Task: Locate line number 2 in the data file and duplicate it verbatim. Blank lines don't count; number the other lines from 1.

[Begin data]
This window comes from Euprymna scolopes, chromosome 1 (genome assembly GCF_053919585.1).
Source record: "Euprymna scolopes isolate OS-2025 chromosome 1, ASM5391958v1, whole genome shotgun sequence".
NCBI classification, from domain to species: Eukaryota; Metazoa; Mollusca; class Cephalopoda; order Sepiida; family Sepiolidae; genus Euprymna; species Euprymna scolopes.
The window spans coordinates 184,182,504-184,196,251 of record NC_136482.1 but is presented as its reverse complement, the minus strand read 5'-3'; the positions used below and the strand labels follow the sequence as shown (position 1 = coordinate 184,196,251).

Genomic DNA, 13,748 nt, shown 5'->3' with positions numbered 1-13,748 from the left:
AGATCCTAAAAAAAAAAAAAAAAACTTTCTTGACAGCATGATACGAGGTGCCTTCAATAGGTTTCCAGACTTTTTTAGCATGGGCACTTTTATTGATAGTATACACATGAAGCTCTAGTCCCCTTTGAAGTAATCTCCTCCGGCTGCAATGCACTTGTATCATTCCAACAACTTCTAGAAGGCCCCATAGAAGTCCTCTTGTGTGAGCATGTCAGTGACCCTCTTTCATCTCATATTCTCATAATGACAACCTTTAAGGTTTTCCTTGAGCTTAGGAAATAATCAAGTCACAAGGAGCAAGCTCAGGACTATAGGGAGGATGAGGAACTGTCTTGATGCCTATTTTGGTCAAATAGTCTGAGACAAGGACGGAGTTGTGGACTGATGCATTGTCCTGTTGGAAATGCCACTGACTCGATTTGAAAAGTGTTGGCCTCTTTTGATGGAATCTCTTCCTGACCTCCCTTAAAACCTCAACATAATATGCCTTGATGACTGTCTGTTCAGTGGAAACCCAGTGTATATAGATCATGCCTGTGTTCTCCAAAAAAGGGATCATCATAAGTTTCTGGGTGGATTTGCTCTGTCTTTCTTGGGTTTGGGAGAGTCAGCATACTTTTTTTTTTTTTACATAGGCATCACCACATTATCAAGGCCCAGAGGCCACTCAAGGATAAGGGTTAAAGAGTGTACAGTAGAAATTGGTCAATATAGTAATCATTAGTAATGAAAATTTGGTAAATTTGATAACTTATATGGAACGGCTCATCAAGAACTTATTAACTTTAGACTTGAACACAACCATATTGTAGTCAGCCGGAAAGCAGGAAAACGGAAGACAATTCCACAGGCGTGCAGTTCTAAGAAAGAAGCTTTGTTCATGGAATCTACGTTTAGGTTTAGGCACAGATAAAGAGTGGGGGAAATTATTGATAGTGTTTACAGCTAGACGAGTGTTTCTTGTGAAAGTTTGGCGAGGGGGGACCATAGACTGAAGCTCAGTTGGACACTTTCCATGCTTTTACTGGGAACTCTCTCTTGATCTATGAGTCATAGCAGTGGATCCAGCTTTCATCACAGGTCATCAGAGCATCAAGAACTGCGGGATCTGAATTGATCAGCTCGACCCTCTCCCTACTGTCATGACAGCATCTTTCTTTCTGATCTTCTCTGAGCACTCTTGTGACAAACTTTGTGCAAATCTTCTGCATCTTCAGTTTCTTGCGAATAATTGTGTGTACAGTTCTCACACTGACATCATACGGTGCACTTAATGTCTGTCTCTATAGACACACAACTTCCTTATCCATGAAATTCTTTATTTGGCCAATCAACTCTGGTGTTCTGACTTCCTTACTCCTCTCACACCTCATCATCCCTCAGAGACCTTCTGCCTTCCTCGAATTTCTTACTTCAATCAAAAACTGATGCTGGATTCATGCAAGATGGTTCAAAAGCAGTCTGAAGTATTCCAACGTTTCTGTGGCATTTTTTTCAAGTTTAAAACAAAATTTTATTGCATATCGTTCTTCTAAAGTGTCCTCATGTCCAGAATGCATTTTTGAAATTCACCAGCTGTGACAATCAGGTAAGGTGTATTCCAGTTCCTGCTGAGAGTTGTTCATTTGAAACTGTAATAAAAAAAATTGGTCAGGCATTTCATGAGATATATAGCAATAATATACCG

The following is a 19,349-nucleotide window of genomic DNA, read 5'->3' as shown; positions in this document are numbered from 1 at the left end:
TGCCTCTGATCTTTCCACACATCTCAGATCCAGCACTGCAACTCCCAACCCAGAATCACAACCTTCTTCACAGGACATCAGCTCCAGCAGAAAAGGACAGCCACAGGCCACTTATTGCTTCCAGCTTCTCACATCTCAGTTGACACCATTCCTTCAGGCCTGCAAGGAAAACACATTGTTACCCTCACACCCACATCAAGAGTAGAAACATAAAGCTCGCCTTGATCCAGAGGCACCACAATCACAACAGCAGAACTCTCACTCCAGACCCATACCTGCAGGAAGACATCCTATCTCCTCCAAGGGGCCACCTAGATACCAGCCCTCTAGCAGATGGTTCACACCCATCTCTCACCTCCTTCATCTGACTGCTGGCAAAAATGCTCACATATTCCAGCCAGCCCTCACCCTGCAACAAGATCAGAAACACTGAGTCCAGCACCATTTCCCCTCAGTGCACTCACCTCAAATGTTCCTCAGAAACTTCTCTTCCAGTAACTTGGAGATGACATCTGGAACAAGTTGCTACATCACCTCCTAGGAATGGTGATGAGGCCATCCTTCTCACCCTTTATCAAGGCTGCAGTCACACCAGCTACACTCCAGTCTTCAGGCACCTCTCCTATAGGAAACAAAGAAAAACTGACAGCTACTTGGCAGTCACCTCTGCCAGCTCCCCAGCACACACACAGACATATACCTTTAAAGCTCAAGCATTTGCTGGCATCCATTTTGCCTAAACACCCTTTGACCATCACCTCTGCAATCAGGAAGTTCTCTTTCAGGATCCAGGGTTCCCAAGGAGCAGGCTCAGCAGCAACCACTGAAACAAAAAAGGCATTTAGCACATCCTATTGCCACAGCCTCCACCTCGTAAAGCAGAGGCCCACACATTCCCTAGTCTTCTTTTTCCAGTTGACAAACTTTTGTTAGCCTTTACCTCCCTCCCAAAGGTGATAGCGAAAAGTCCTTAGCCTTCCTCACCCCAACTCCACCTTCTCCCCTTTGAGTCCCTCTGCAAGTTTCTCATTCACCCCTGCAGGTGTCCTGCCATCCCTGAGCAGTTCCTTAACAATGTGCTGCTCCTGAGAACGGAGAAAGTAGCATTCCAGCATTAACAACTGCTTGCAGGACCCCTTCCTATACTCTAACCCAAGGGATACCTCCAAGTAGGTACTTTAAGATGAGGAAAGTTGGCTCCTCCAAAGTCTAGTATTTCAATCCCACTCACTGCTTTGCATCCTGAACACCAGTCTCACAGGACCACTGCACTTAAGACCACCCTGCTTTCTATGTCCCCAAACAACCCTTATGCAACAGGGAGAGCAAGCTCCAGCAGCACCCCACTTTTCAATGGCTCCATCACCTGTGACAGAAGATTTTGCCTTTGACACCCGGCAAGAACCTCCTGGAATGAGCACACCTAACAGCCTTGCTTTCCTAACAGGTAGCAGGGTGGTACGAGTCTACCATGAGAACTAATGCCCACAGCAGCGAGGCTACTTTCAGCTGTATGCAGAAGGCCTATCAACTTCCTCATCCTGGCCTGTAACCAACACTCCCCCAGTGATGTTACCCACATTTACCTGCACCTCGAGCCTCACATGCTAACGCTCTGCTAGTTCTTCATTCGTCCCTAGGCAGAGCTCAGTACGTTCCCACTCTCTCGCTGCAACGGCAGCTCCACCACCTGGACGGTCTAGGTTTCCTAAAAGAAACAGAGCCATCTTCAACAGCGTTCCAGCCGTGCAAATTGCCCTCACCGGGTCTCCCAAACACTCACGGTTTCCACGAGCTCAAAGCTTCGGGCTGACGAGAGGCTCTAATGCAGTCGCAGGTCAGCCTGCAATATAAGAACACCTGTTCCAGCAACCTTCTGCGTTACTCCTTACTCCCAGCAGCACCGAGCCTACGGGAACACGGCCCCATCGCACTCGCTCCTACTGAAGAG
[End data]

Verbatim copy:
Source record: "Euprymna scolopes isolate OS-2025 chromosome 1, ASM5391958v1, whole genome shotgun sequence".